"This petition rightly seeks the introduction of random roadside saliva tests for drugs on the same basis as breath testing for alcohol.
"These saliva tests are working successfully in Australia, the UK and Canada, and are urgently needed here."
Smith said, in 2017, 79 people were killed on the road by drug drivers compared to 70 deaths caused by drink-drivers.
He stated there were only 200 convictions for drug-impaired driving compared to more than 16,000 for drink-driving.
"It is simply not good enough that every five days in New Zealand, a person like Matthew Dow loses their life to a drugged driver," said Smith.
Assistant Commissioner for road policing and prevention Sandra Venables said every motorist had a part to play in keeping themselves and others alive.
"Any life lost on our roads is devastating. We never lose sight of the real human loss and grieving behind these deaths and we feel for the families who have lost loved ones in this tragic crash," she said.
"Road safety is everyone's responsibility but we cannot do this alone.
"We encourage people to always have a sober driver if they are socialising. Don't get into a vehicle and please call police if you suspect the driver is impaired."
She did not rule out future changes to the way police dealt with impaired drivers.
"New Zealand police undertake roadside drug testing by using a compulsory impairment test and we are committed to removing impaired drivers from the roads.
"We are always actively looking at ways to improve what we do."
Police Minister Stuart Nash said earlier this week Cabinet had agreed to release a discussion document on changes to the drug driving regime.
"Its release is imminent."
A spokeswoman for Nash said the current compulsory impairment test (CIT) was effective but placed a heavy demand on police resources.
As of yesterday the road toll stood at 150 for the year, up on 137 for the same time in 2018.
National road policing manager Superintendent Steve Greally pleaded with motorists to take more care and responsibility.
"It is extremely disappointing that the road toll has surpassed the number of deaths at the same time last year," he said.
"Drivers must be responsible by giving the roads their full attention, driving to the conditions, not driving drunk, drugged, or fatigued and ensuring the use of seatbelts.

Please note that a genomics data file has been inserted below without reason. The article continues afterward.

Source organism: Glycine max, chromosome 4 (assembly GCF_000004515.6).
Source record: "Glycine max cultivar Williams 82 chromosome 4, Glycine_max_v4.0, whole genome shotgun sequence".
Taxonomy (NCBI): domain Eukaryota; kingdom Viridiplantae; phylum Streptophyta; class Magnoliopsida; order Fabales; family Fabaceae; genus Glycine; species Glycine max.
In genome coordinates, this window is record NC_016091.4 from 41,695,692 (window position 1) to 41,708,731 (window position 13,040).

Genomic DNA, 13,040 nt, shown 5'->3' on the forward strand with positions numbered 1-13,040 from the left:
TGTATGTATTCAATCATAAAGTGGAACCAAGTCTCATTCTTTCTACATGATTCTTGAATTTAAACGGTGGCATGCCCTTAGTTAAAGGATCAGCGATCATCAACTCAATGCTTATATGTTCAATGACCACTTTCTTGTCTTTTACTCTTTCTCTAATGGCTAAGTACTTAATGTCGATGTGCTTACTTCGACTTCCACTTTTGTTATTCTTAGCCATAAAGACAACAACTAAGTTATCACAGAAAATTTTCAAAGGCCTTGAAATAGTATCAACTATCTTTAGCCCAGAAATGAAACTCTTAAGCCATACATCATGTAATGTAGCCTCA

NZTA general manager of safety, health and environment Greg Lazzaro said every death and serious injury had far-reaching consequences.
"It is a terrible fact that on average seven people die and more than 50 are reported seriously injured every week on New Zealand's roads," he said.
"Every one of these deaths and serious injuries has a devastating and ongoing impact on our families and our communities."
According to the Ministry of Transport's annual social cost of road crashes report, released in April, the estimated social cost of motor vehicle fatal and injury crashes in 2017 was $4.8 billion
The 378 fatalities of 2017 had an estimated social cost of $4.4 million each.
Each serious injury sustained in a crash had a social cost of $458,400 while each minor injury was $24,700.
At the inquest into the Waverley fatal a letter from Nohinohi was read.
"I am very sorry about the tragic outcome for so many families and friends of all of the people who died as the result of the accident," she said in the letter read by a support person.
"Because of some poor choices seven people lost their lives. I am so sorry for all who are suffering.
"I am grateful to the many people who worked so hard to save my life.
"I live not just with physical pain and a brain injury but also with the loss of my beautiful girls Nivek and Shady. I have wanted to join them in Heaven many times but I cannot put my family and friends through more pain.
"Again, I am very sorry about what has happened. I think about everyone who died and of my own losses and everyone who is now sad."